By: John Wathen, Staff Member
On February 23, 2012, the Kentucky Senate, in a 21-16 vote, rejected Senate Bill 151 regarding a constitutional amendment legalizing gambling in the Commonwealth. This was well short of the 23 votes required for passage of the amendment, as required by the Kentucky State Constitution. The amendment would allow no more than seven casinos in the state, require that casinos be at least 60 miles from any licensed horse track, and included a statement requiring tax revenues produced from gambling be used for “purposes including job creation, education, human services, health care, veterans programs, local governments, public safety, and the support of the horse industry.” If the bill had passed the Senate, it would then have been proposed to the public at large through referendum, requiring a majority vote for passage, as required by the Kentucky Constitution.
Those in opposition to the amendment have argued that tax revenues from casinos are essentially regressive in nature, coming mainly from those individuals with less disposable income and thus with more to lose from a bad day at the tables. Additionally, they reference economists who have looked to other casino states, claiming that casinos are not reliable revenue streams and every dollar lost at a casino is a dollar that could have been spent on other products and services. They argue that a dollar spent at a casino is not really revenue generated, but simply a reapportionment of revenue from other, more productive industries. There is also a general concern for the high number of “at-risk” gamblers in the state, and social conservatives have expressed a belief that a number of negative collateral effects, such as poverty and increased crime, will accompany expanded gambling.
Proponents of the amendment, including Kevin Flanery, president of Churchill Downs, have long argued that the legalization of gambling is essential to Kentucky’s flagship horse-racing industry. They point to decreased track attendance and smaller purses as a sign that horseracing in Kentucky is in decline, and claim that tracks here simply cannot compete with less-regulated horse parks in other states. Supporters also argue that, much like the lottery, casino gambling would lead to increased state revenues for education, job creation, and other beneficial programs facing cutbacks in the face of the economic downturn.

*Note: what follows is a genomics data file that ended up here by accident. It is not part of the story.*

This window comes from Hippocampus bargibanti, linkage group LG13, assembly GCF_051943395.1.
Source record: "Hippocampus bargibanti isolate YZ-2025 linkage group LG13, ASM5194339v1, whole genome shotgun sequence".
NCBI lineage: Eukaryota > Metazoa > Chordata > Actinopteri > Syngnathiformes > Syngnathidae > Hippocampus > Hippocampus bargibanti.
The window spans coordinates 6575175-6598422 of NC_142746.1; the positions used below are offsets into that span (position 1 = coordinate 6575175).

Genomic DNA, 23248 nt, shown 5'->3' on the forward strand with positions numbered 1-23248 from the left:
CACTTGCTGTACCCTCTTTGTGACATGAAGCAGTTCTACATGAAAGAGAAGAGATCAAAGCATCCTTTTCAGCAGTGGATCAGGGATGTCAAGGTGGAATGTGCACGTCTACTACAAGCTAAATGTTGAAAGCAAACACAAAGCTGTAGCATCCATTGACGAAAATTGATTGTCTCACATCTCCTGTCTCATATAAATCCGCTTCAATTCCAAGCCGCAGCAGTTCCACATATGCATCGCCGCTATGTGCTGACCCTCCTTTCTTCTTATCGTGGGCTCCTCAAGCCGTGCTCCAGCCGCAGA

Across the state, the issue of expanded gambling has long been a front-page contentious issue, with no clear consensus emerging. However, Kentuckians seem united on at least one issue; let the people decide with a referendum. According to two major polls, 80 percent of Kentuckians want a direct vote on gambling regulation. With such overwhelming numbers, the General Assembly should pass the amendment and let the people decide once and for all the future of gambling in the Commonwealth.
 Gregory A. Hall, Senate Rejects Casino Gambling Amendment, Courier Journal, Feb. 23, 2012, http://pqasb.pqarchiver.com/courier_journal/access/2593895571.html?FMT=FT&FMTS=ABS:FT&type=current&fmac=e01bcbebf2d68207b328bf3f9076617f&date=Feb+23%2C+2012&author=&pub=&desc=Senate+rejects+casino+gambling+amendment.
 S.B. 151, Reg. Sess. (Ky. 2012).
 Time to Oppose Senate Bill 151, Bad Bet for Kentucky, Catholic Conference of Ky. Blog (Feb. 19, 2012), http://ccky.org/2012/02/time-to-oppose-senate-bill-151-bad-bet-for-kentucky/.
 John Cheves, Casinos No Cure-all for State Budgets, Economists Say, Jan. 16, 2012, http://www.kentucky.com/2012/01/16/2030235/casinos-no-cure-all-for-state.html#storylink=misearch
 Supra note 5.
 Hall, supra note 1.
 Cheves, supra note 6.
Bradford Cummins, The Winners and Losers of SB 151, The Paulick Report, Feb. 24, 2012, http://www.paulickreport.com:8080/news/ray-s-paddock/the-winners-and-losers-of-sb-151/.